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The Year That Was: How 2022 Humbled Me And How We Worked To Make A Difference

It all started with the form of address. I call Outlook's Editor Chinki ji. She started this culture at Outlook to address me as Indranil ji and now we often add a ji to anyone we speak to as a form of respect. That’s how we broke the hierarchies.

I remember there was a sheet of paper with future story ideas that was pinned to the wall and ‘Who is Ram’ was written on the top. A few weeks later, we published an entire issue on ‘Who is Ram’ and it's one of the year's bestsellers.
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It has been a year of many disruptions in the newsroom and a great churning in the media landscape. But personally, it has been a year of seeing differently, stepping out of the role to learn and to understand, and figuring how women see the world and how they look at news. It has been humbling. 

It all started with the form of address. I call her Chinki ji. She started this culture at Outlook to address me as Indranil ji and now we often add a ji to anyone we speak to as a form of respect. That’s how we broke the hierarchies. 

It has been chaotic and fun. I remember many such instances. 

One afternoon, Chinki ji and I were having a casual conversation in her cabin and she told me we should do a cover on Ram. My immediate reaction was "jail jana hai kya" and she said "dariye mat, dar ke aage jeet hai" and then she explained to me over the next hour the concept of "Who is Ram", which I found fascinating and we both agreed to the idea. 

I remember that there was a sheet of paper with future story ideas that was pinned to the wall and "Who is Ram" was written on the top. A few weeks later, we published an entire issue on "Who is Ram" and it is one of the year's bestsellers. Readers still ask for that issue. One of our clients whom I meet quite often, and who is a fierce critic of Outlook, told me this is one of the best cover stories of Outlook he has read.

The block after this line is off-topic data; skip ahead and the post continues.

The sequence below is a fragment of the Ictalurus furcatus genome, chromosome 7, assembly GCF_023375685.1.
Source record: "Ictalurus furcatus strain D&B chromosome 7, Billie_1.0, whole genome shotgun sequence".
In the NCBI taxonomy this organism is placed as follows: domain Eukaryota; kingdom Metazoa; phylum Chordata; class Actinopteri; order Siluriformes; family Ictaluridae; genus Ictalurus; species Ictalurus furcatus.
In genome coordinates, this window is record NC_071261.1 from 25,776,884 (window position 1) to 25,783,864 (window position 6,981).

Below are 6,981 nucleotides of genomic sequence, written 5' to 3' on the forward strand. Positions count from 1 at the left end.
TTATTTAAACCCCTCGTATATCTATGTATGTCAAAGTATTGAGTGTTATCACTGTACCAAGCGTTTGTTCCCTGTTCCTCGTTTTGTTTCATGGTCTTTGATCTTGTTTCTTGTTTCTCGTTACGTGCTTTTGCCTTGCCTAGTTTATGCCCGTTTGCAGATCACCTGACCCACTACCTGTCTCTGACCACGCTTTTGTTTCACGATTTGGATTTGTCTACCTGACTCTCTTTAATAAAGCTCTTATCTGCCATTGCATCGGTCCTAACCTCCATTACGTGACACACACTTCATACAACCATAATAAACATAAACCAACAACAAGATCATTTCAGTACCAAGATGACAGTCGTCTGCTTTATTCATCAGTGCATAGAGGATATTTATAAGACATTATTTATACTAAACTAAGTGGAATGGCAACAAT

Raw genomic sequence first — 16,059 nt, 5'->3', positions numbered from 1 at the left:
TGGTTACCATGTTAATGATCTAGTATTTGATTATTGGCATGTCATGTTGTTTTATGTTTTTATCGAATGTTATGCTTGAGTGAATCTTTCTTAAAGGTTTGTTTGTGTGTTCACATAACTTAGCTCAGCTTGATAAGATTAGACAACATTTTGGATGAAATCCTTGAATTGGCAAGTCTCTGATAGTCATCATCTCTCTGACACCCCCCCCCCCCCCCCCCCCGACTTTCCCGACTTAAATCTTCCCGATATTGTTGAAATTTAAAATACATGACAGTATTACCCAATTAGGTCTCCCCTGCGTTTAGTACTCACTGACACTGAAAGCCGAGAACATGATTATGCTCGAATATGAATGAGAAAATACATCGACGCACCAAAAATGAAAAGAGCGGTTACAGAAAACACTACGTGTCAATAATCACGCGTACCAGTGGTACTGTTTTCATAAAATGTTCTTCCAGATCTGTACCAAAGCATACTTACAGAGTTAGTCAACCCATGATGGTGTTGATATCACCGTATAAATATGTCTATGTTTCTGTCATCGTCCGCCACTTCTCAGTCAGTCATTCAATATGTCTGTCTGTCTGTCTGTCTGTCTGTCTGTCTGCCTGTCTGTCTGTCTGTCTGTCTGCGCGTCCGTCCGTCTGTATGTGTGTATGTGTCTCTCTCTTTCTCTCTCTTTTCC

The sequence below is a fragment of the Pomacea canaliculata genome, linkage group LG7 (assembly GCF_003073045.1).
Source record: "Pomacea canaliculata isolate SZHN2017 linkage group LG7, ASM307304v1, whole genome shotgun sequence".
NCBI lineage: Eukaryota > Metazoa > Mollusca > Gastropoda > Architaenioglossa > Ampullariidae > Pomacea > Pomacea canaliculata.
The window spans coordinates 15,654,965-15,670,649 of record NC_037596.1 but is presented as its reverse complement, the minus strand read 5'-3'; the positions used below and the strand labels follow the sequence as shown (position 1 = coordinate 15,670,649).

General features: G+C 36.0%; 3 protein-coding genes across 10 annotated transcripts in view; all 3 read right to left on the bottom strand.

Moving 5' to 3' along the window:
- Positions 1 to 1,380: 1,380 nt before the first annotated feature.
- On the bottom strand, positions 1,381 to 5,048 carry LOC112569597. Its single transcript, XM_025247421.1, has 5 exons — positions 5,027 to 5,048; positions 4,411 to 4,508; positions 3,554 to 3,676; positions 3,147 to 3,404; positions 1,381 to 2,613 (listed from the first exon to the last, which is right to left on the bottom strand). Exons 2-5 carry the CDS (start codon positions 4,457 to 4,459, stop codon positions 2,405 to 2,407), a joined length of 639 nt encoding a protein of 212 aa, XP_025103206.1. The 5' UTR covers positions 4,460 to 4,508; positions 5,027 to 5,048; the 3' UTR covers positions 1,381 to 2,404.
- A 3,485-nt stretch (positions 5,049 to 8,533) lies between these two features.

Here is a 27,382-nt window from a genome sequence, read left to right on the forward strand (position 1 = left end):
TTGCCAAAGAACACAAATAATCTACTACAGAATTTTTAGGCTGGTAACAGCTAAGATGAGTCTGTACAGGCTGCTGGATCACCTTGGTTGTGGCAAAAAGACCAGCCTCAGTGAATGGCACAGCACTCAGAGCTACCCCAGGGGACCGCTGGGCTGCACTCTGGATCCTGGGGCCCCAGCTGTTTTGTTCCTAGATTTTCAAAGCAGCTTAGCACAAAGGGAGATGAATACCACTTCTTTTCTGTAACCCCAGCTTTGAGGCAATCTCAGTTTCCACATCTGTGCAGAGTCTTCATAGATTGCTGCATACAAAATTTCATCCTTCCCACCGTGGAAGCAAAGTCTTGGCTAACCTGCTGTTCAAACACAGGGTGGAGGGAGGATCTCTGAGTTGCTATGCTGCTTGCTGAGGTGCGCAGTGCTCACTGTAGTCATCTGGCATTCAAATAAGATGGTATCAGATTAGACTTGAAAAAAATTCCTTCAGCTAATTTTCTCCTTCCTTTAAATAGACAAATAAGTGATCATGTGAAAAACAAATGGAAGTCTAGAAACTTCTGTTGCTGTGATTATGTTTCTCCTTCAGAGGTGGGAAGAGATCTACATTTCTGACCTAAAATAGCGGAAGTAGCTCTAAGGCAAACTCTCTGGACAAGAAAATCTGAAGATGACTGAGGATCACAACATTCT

We have learned to agree and disagree and, most importantly, agree to disagree. 

A few months ago, Chinki ji designed the substrata cover with an artwork of a woman with her vagina exposed for a story on menstruation and I told her it might be termed insensitive and she agreed. I said let us not print this on the cover, it could be termed as insensitive, and she agreed. Over the last few months, we have had many discussions and we have learned to understand each other’s work. We have argued over many cover stories and I have returned to my cabin smiling not because she accepted what I said but because I understood what the story was. Many stories reminded me of my own encounters. Like the one on Mumbai. I remember how I had first arrived in the city on a rainy night looking for a foothold in the megapolis. We decided to step away from the news cycle only because we felt that we must also tell stories that perhaps will create dialogue and make people see things differently. When she went to Jharkhand, I didn’t know there would be an issue that would talk about the Sarna code. That was an issue that made me understand a few things and a few people better. 

Over my three decades of media experience, I have always heard that editorial and management should never see eye to eye. It is a concept of the past. A collaborative relationship with the editor is the need of the hour. There is nothing wrong with it. We should fight, argue, and then arrive at a decision. I must lose the fight most of the time. As the CEO, I should also know how to protect our brand and if I sell my soul, then it is entirely my fault. I must allow for freedom because we also bear a responsibility toward storytelling and journalism. 

I feel privileged. Four of Outlook Group’s editors are women and they are all young, open to ideas, happy to explore, and work hard to protect our ethos and our principles. In 2023, we will try to tell more stories, and hopefully, those stories will be remembered because they will bring in the perspective of women and that’s something we have always lacked in the media because journalism largely remains a male-dominated field and by choosing women to head the newsrooms at Outlook, I think I have done my bit. They bring in empathy. That and many other perspectives. Cheers to diversity of thought in the newsroom and not just myth-making deals.

(Indranil Roy is the CEO of Outlook Group.)

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